“I don’t know what I’m doing, but it’s fun,” Musselman said. “I watch all of them do it … I have to dance, and I’m not a great dancer. I didn’t grow up dancing, doing any of that stuff, so to put myself in that position, I feel like I’m trying something new. It’s fun having the younger generation teach us how to do it.”

Musselman also has the fearless nature in the pool that comes with life circumstances, after getting married to former UCLA water polo player Pat Woepse last fall, around the same time he was diagnosed with an aggressive form of lung cancer.

Pat is doing well with his treatments, Maddie said Thursday, and still hopes to go to Paris to watch his wife play.

United States Olympic women's water polo team head coach Adam Krikorian during Thursday's press conference.
United States Olympic women’s water polo team head coach Adam Krikorian answers questions from the media during Thursday’s press conference.
(James Carbone)

“I feel like I’m playing the most free I’ve ever played,” Musselman said. “I obviously care about missing [shots] and when I don’t do well, but it’s easier to brush off my shoulder and move onto the next moment. There are bigger things.”

Team captain Maggie Steffens, a three-time gold medalist, also returns to guide Team USA. Goalkeepers Ashleigh Johnson and Amanda Longan are talented returners as well, along with former Los Alamitos High and UCLA standout Rachel Fattal.

Some may be left feeling like everything is changed. There are also seven Olympic newcomers, including defender Jordan Raney, 18-year-old defender Emily Ausmus, former UC Irvine standout Tara Prentice and current Princeton star Jovana Sekulic.

Stanford attackers Ryann Neushul, Jewel Roemer and Jenna Flynn are also first-time Olympians.

Newport Beach native Kaleigh Gilchrist answers questions from the media on Thursday.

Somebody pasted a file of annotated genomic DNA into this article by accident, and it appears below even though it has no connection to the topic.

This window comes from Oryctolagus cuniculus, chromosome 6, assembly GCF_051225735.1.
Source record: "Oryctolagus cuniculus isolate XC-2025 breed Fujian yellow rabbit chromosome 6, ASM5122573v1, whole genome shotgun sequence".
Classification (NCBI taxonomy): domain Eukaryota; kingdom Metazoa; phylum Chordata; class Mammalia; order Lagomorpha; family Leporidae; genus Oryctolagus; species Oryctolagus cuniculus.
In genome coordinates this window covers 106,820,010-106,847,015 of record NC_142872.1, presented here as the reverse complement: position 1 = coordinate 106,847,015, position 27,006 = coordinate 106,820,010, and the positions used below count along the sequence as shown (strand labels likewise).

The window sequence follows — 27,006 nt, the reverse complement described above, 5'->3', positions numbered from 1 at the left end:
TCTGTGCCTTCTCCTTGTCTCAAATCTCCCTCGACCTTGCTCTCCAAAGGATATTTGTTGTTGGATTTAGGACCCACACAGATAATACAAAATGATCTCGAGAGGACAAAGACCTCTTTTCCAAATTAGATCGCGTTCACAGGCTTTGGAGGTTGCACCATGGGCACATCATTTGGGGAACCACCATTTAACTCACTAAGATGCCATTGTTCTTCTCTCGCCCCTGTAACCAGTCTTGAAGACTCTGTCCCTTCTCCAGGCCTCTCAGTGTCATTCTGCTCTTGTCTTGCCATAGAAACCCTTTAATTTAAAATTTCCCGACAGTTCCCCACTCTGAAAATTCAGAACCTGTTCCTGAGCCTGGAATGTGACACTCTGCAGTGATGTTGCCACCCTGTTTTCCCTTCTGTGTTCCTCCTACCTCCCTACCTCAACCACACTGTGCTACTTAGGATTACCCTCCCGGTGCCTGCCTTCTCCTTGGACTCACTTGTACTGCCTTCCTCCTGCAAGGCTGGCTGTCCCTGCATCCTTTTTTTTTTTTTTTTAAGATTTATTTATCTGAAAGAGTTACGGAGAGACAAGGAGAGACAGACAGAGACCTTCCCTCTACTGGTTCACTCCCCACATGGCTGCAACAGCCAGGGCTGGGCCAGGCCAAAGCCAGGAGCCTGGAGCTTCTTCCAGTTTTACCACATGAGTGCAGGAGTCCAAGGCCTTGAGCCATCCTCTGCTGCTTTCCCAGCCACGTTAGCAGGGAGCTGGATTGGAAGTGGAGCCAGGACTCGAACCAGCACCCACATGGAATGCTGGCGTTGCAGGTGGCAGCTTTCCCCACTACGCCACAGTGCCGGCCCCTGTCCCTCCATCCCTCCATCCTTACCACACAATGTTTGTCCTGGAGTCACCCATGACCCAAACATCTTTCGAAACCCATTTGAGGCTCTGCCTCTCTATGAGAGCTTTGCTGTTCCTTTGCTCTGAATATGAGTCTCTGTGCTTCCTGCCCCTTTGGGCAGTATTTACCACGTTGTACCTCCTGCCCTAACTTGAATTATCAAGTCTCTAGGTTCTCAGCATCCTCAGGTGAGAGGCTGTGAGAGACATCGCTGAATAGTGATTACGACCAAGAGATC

Newport Beach native Kaleigh Gilchrist answers questions from the media after being announced as a member of the U.S. Olympic women’s water polo team on Thursday.
(James Carbone)

Team USA actually lost by a goal to Italy in the quarterfinals at last July’s World Aquatics Championships in Japan, ending its bid for a fifth straight world title, but did come back to win this year’s World Championships in Qatar in February and also performed well in exhibition matches earlier this year.

“Those five months following World Championships were enormously important parts to this evolution of our skill development,” Krikorian said. “We got better, we got closer as a team and developed a better understanding of how we want to play. And we got healthy, too, to be quite honest … There’s a little more water under the bridge now, for us.”

Rarely if ever down bad on the scoreboard, Team USA remains a favorite to make it back to La Défense Arena with a title on the line.

“What are the odds that she was playing that concert, in Paris, the same week we were there?” Gilchrist said. “It’s kind of crazy how that all worked out.”

Olympic women's water polo team captain Maggie Steffens, left, takes selfies with her teammates.
Olympic women’s water polo team captain Maggie Steffens, left, takes selfies with her teammates during Thursday’s press conference.
(James Carbone)